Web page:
4.7 Looking ahead, it seems reasonable to expect increasing integration of the world economy. The economic emergence of less developed countries and the strong commitment they often have to education will have major implications for countries like the UK.

4.8 Table 4.2 shows the scale of the recent economic growth of some developing countries.

4.9 In analysing economic integration, the Organisation for Economic Co-operation and Development (OECD) Industry Committee has identified three major elements: the organisation of production on a global scale; the acquisition of inputs and services from around the world which reduces costs; and the formation of cross-border alliances and ventures, enabling companies to combine assets, share their costs and penetrate new markets. We have noted a number of additional factors: capital markets have been integrated; the information which allows benchmarking of commercial performance on an international basis is widely available through international travel and better communications; many consumers have the knowledge, information and spending power to make discriminating choices; and more countries have now developed the infrastructure and technological capability to compete against the established industrial centres. The causes of increasing integration are predominantly technological: changes in telecommunications, information technology and transport. Integration has also been fostered by political changes, specifically the promotion of free trade and the reduction in trade protection.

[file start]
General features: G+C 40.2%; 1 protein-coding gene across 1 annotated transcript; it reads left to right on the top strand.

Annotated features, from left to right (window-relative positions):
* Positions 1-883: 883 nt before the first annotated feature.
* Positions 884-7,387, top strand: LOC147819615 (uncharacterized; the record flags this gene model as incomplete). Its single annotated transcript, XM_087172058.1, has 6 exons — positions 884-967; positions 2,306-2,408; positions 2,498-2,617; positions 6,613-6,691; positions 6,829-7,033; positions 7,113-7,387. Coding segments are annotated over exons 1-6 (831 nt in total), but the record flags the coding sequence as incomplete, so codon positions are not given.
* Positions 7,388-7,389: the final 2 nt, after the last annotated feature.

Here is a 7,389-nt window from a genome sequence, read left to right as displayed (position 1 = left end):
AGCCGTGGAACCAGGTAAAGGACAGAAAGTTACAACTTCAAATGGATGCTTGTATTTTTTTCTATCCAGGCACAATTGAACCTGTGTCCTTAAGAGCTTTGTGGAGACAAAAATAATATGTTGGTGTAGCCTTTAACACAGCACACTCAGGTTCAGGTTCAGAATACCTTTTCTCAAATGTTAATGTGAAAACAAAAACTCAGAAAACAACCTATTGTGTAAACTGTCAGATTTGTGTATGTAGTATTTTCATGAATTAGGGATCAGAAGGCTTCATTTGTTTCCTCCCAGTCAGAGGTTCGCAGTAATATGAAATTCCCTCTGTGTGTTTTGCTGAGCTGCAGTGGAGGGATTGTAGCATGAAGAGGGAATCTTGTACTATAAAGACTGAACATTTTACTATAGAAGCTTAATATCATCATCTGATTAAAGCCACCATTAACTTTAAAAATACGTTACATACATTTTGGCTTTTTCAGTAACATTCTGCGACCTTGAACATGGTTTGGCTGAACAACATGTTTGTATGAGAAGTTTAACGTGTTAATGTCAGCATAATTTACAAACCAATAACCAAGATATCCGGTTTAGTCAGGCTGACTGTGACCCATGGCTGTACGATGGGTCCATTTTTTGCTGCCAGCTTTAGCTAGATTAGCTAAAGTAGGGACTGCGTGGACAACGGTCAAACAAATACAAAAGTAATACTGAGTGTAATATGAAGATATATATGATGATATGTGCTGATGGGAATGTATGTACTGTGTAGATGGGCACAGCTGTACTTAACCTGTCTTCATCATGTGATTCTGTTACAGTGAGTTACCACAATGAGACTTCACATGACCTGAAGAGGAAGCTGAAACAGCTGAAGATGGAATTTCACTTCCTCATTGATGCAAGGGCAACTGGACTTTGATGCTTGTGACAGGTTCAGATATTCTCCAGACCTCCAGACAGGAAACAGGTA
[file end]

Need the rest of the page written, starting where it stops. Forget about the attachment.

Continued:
4.10 This is not to deny that nations have always interacted. Trade has increased steadily over many centuries, as shown in Table 4.3, although the position of individual countries varies.

4.11 But the consequence of increasing integration and the emergence of developing economies is that corporations are increasingly free to locate their operations, research and administration wherever in the world suits them best. While a corporation’s headquarters may well remain in its country of origin, it will design, build and market products and services on a global basis. This has changed the relationships between corporations and their suppliers and between corporations and the communities in which they are located; and the balance of available skills and labour cost in any given country that will attract and retain a global corporation.

4.12 As a result, in the UK, as elsewhere, there has been social change, growing income and labour market inequality. Some of the consequences are that:

  • there has been downward pressure on pay, particularly for unskilled labour, because corporations can shift their production to the area of cheapest labour;
  • there has been upward pressure on the quality of labour input; and on the service provided by employees, and by corporations to their customers;
  • competition is increasingly based on quality rather than price;
  • people and ideas assume greater significance in economic success because they are less mobile than other investments such as capital, information and technology;